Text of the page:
Call to help protect bumblebees

The Royal Horticultural Society (RHS) and The Wildlife Trusts have joined forces to urge gardeners to do more to help protect bumblebees and solitary bees, heroes of the pollinator world.

The Bee Creative in the Garden! Call comes as bees are under increasing pressure largely due to loss of habitat. The charities will be arming gardeners with advice, insights and inspiration to enable them to create habitats that support wild bees as they emerge from their nests in early spring to forage for food.

In the countryside, 97% of lowland meadow has already been lost and the dramatic decrease in suitable habitats isn’t just confined to rural areas. The network of 15 million gardens that once formed ‘green corridors’ for wildlife are also disappearing at an alarming rate. The number of front gardens, for example, that have been paved over has tripled in a decade and over five million have no plants growing at all.

Gardeners will be able to download a wild bee-friendly gardening guide and wildlife events and a ‘Bee Creative’ photo competition will also take place from 1st April to 1st November 2017, as bees buzz during the gardener’s growing season and then look for nesting sites in autumn.

 

Senior horticultural advisor at the RHS, Helen Bostock, stresses how a healthy garden is buzzing with bees and other pollinators: “By providing nesting sites and growing nectar and pollen rich flowers gardeners can and do support a variety of bumblebee and solitary bees,” she said.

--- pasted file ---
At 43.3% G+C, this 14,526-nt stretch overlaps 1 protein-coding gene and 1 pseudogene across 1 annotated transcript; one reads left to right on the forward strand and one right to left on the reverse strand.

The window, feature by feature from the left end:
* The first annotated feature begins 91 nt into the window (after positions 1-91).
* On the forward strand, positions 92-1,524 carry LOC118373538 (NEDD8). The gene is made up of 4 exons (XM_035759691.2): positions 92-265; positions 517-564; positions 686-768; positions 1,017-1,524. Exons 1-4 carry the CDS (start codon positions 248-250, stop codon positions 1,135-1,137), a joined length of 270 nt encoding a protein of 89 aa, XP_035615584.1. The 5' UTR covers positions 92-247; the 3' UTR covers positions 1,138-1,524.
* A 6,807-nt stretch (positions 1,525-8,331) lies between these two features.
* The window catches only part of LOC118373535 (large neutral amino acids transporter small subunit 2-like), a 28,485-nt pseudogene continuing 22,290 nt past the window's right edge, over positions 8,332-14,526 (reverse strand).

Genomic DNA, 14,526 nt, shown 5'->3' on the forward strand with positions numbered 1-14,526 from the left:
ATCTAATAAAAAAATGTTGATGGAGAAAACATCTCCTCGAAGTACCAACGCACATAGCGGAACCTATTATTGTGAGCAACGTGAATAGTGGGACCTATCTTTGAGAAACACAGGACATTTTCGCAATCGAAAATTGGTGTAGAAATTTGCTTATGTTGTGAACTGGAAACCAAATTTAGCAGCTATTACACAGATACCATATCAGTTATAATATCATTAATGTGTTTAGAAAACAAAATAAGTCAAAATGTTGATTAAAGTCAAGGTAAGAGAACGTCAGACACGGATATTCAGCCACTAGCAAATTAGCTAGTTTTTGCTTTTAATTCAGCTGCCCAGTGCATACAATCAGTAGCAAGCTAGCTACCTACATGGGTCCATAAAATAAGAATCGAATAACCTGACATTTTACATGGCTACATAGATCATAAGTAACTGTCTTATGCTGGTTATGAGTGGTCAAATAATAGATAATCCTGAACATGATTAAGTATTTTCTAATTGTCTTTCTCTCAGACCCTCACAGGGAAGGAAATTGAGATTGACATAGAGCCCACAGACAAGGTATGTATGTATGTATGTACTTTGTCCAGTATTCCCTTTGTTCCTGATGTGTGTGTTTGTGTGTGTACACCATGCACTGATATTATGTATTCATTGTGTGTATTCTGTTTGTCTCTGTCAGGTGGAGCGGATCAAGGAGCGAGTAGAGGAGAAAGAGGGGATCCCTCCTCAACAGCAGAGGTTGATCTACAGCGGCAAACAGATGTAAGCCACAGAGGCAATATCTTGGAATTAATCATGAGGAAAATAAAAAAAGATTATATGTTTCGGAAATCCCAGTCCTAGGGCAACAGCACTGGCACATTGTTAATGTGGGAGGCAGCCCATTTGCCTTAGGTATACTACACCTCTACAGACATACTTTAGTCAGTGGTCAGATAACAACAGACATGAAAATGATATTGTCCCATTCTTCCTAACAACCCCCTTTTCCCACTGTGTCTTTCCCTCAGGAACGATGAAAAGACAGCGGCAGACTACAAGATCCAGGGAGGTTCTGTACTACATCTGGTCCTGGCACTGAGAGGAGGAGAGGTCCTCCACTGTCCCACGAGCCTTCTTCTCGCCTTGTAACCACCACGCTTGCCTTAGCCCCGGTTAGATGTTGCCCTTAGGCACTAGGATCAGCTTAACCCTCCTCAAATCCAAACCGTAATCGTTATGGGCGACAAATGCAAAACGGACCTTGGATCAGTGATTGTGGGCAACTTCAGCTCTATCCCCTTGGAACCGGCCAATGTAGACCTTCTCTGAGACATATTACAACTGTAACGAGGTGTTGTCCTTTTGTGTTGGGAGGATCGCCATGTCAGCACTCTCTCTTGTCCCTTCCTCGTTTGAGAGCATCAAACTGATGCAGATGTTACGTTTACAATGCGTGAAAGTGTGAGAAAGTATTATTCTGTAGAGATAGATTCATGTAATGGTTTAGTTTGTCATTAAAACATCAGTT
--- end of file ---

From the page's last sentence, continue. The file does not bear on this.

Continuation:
Senior policy manager at The Wildlife Trusts, Ellie Brodie, explains that anyone can take action to help wild bees whether you have a wall for vertical planting, window box or back garden: “It’s easy to plant a bee haven and fun choosing between bee-friendly beauties such as borage, foxglove and honeysuckle,” she says.

Why not enter the Bee photo competition! Gardeners, gardening groups and schools are encouraged to share how they’ve welcomed wild bees into their gardens by posting a picture on Facebook, Twitter or Instagram using the hashtag #wildaboutgardens – with the category being entered – perhaps a flower-packed border or a wall that bees have made their own.

A list of the wildlife gardening events taking place can be found at wildaboutgardensweek.org.uk from the 27 March – please note that more will be added as the season progresses.

The Bee Creative in the Garden! campaign will culminate in Wild About Gardens Week which will run from 23 – 29 October. This will be a fun-filled week of special activities focused on how to help bees survive the winter ahead.

Photo credits: ©Jon Hawkins, Surrey Hills Photography.

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